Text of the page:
Imaginary shadows: Fictional documentary photography in artists’ books
Bodman, S. L. (2011) Imaginary shadows: Fictional documentary photography in artists’ books. In: Photography and the Artist’s Book , Manchester Metropolitan University Special Collections, Manchester, UK, 21st October, 2011. Manchester: UNSPECIFIED Available from: http://eprints.uwe.ac.uk/17379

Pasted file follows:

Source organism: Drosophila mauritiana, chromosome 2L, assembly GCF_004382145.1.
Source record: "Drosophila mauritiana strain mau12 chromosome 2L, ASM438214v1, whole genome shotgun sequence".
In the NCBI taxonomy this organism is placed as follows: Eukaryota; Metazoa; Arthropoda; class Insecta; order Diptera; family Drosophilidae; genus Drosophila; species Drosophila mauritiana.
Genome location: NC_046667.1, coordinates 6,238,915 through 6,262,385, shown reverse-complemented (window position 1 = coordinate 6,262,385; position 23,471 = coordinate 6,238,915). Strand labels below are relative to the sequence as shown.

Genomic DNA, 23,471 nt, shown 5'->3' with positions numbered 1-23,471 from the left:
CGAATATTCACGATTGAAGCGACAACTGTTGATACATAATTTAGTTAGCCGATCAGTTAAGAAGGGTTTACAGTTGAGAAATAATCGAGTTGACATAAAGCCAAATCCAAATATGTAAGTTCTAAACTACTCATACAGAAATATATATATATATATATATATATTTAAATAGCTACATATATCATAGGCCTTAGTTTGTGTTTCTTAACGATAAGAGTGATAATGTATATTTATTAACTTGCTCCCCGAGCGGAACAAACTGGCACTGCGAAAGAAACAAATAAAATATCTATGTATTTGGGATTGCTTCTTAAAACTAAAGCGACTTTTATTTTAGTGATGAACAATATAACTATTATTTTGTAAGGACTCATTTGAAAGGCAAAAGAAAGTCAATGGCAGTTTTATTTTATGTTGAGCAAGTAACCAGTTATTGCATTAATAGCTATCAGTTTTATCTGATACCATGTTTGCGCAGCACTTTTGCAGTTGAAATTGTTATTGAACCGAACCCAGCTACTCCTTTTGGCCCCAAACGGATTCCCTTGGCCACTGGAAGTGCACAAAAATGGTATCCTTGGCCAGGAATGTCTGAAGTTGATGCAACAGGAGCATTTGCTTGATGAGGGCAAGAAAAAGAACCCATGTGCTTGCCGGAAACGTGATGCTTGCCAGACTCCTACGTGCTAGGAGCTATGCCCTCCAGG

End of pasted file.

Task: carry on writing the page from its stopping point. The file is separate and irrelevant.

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Artists making books often use photography as a means of recording a narrative of places or their travels, but what if they are documenting something that isn’t actually there at all? A few examples of the artists who inspired me to do the talk are: Scott McCarney (USA) publishes many books in his biography / autobiography series. As we get older, the more we forget, and for McCarney, the more things he accumulates in recompense. His 2007 edition Photographs, is an empty book, a reproduction of an early 20th Century photography album with text annotations and photo corners with the pictures removed. Dedicated to anyone’s lost family histories. Kurt Johannessen (Norway) photographed flying rocks for his book flygande steinar. Frans Baake (The Netherlands) travels to islands around the world, to gather photographs for his books. But he cannot always access the land, some are private islands, some impossible to reach, so, in 2004 he produced Never Been There, a collection of islands photographed from nearby or from a distance. As he says, the artist has been to the specific regions in order to say that he hasn’t been there: Wow, how many places he didn’t visit!' In my own Flowers in Hotel Rooms series, these small photographic books document my actions in tribute to characters in novels I am reading, but these aren’t real events. They involve an impromptu stage set and camera, depending on what I am reading and what I can find to quickly produce a postcard-sized image in a hotel room. Dinner and a Rose was a collaboration with the poet Nancy Campbell, in tribute to Patricia Highsmith's Ripley quartet. This included hosting a one-day dinner party for invited guests, at which the meals and drinks mentioned in the books were served. Ripley is neither seen or referred to in the book or the video. TOAST: A Night on Weevil Lake, a collaborative book and video produced on World Book Night, Saturday 5th March 2011. A tribute to Douglas Coupland's novel The Gum Thief, which consisted of an evening of nothing being cooked, no hosting and Chinese food having to be ordered in and eaten off of paper plates from Staples. And finally, No Dutch Details, Tom Sowden and Sarah Bodman, January 2011. A video-book tribute to Ed Ruscha’s Dutch Details produced whilst travelling. Produced on an intercity train from Amsterdam Schiphol to Enschede, The Netherlands between 19.47 and 20.00 on Sunday 16th January 2011. The film recreates the zoom-in image format of Ruscha’s Dutch Details, as a chronological tribute to of all his books published between 1963 and 1978, but using only props found or created in miniature that could be photographed on the train. The film, of course fails to produce a faithful reproduction of any of Ruscha’s books, as the end titles indicate.